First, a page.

Pros: Remote beach experience away from the crowds

Cons: Extra cost to do something I can do at Labadee for nothing extra

The Decision

After considering my options, I've ended up choosing: Dragon's Tail Coaster & Dragon's Breath Flight Line Tour.

Despite my earlier assertion that I wanted to try new things, I also wanted to have time to actually sit on Labadee and have a Labadoozie (or two) and enjoy the beach in addition to what I picked.  

I feel like the zip line and coaster are good choices of things to try at least once and are also of greatest interest to blog readers, who may be interested in trying the same thing.

If money wasn't a concern, I would probably include the water slide too but I just can't justify the cost for one ride.  

I think my choices will give me a taste of something different while still leaving me plenty of time to enjoy the wonderful beaches Labadee offers.

Cruise Compasses on Royal Caribbean Blog

In:
Category: 
25Jun2014

Our newest podcast episode is out to help give you a quick "audio escape" to a Royal Caribbean cruise!

Episode 47 is available for downloading where we take a look at the daily newsletter Royal Caribbean provides, the Cruise Compass.

Matt describes what the Cruise Compass contains, how to look through it and how to best utilize it to plan your day aboard your Royal Caribbean cruise.

Here’s the podcast page for Episode 47. And don’t forget to subscribe to the podcast via RSSStitcher or on iTunes!

Take a listen and as always, let us know what you think! Please rate and review the podcast on iTunes and leave your comments below!

How to convince someone to take a Royal Caribbean cruise

In:
19Mar2014

I was inspired by a fellow blogger who wrote about, "How to convince someone to visit Disney" and it got me thinking about a common question I run across of how to convince someone to take a Royal Caribbean cruise.

This question is targeted at two very different groups of people: those that have cruised before (but with other cruise lines) and those that have never cruised before.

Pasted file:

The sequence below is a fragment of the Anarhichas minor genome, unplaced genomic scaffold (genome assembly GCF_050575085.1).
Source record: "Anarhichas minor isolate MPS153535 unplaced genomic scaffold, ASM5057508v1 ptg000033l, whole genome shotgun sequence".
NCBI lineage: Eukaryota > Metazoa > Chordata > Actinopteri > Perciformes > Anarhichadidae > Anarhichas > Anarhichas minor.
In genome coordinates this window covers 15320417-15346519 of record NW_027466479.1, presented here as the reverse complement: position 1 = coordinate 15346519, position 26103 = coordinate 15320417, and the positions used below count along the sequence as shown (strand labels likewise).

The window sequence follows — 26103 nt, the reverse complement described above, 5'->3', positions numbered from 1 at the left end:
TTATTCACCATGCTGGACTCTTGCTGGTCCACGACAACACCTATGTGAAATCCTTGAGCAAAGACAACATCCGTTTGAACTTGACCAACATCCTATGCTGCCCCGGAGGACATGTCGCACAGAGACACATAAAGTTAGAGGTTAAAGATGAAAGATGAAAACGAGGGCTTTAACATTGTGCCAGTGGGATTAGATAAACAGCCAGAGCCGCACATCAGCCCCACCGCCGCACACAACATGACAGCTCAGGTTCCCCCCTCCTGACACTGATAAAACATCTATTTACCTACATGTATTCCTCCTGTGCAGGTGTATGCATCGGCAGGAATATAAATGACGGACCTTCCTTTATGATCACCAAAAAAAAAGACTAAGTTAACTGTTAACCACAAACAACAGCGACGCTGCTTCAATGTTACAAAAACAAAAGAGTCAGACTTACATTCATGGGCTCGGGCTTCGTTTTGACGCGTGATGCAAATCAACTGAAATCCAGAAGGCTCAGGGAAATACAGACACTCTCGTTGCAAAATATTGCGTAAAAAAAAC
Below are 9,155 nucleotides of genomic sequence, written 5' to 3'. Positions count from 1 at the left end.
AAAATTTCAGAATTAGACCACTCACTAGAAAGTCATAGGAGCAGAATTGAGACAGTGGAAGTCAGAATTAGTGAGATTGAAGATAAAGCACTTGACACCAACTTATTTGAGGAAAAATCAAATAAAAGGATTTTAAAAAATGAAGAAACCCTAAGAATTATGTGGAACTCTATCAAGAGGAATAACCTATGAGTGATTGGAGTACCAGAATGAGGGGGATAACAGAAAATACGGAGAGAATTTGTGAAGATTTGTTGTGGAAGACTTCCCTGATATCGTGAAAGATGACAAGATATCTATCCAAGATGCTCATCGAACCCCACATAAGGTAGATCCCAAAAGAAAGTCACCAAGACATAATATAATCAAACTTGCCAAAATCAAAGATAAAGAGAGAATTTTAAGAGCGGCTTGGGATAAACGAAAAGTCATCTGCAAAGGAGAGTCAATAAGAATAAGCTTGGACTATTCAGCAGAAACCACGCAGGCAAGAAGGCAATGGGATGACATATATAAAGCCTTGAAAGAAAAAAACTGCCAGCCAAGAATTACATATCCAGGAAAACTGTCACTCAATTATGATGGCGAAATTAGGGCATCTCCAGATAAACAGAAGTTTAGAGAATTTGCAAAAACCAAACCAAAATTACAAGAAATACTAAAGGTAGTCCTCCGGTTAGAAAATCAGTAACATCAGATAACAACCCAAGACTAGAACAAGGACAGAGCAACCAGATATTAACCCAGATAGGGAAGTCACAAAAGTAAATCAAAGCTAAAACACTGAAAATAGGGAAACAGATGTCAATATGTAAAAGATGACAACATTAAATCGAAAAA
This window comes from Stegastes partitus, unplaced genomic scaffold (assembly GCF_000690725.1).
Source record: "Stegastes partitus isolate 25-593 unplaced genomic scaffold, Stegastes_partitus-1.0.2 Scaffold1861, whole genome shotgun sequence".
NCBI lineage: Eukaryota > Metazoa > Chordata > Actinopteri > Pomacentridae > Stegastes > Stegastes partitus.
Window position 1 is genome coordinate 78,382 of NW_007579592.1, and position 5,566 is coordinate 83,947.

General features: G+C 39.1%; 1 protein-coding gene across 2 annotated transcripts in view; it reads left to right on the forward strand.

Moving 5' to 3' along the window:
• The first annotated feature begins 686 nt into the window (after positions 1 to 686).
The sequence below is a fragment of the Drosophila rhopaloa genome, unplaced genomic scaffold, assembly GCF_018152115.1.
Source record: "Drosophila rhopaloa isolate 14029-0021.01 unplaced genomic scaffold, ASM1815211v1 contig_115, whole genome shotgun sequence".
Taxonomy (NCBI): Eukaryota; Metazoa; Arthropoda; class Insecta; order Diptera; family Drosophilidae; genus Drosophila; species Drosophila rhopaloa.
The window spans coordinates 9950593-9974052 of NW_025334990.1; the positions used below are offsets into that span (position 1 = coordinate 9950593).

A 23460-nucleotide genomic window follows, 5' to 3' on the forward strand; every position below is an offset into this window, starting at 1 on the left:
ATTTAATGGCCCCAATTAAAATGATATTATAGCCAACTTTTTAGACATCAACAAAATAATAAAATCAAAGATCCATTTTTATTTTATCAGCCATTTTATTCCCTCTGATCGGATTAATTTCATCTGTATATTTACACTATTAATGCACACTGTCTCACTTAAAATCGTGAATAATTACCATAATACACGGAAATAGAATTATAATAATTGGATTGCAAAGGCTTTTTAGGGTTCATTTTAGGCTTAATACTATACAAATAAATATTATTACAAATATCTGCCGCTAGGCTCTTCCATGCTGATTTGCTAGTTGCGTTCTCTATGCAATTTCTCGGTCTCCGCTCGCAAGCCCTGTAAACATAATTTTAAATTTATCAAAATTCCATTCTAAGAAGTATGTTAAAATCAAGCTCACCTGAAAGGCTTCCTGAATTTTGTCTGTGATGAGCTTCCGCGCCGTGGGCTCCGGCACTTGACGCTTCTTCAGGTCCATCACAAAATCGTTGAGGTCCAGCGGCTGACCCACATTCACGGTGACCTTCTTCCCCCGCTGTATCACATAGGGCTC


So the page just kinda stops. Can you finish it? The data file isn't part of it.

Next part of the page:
I know I've received my fair share of friends, family and blog readers who want to know why I choose to cruise on Royal Caribbean so much.  It's a fair question because when you see someone really fall in love with a brand like Royal Caribbean, some people start to wonder what the appeal is to see if perhaps they are interested too.

As fans of Royal Caribbean cruising, we're passionate people that want to share the excitement of a Royal Caribbean cruise with everyone else.  After all, cruising with friends is always best and by bringing people new to Royal Caribbean to try it too, you're hopefully helping them discover a very fun vacation.

The good news is regardless of if the person you are looking to convince (new to cruising or not), I believe it is very possible to convince someone to give Royal Caribbean a try (and have a good time too).

Hype the value

Cruising in general is a pretty good vacation value when you start comparing it to comparable land vacations.  Because food, travel (between ports) and entertainment come with the price you pay for the cruise, what you get for what you pay is often a good balance.

With Royal Caribbean, I feel their balance of cost versus product is the best in the marketplace today.  Sure there are cruise lines out there with cheaper cruise prices but I feel what you get for the money isn't satisfying.  Likewise, cruise lines that charge more than Royal Caribbean don't deliver that much more than Royal Caribbean does (for less money).

Thanks to Royal Caribbean's vast fleet of ships, there's good prices to be found year-round and around the world.  

When you're trying to convince someone why Royal Caribbean makes sense, I often start with the bottom line price of how much it will cost to get onboard and remind them of everything they get for that price.  Food, onboard activities, pools, shows, demonstrations, more food, dancing, bars and more (did I mention food?).

It's not what you think

For those new to cruising, I think many people have certain ideas or pre-conceived notions of what a cruise is like.  It's largely based on what they've seen in television or movies and most times it's just not accurate.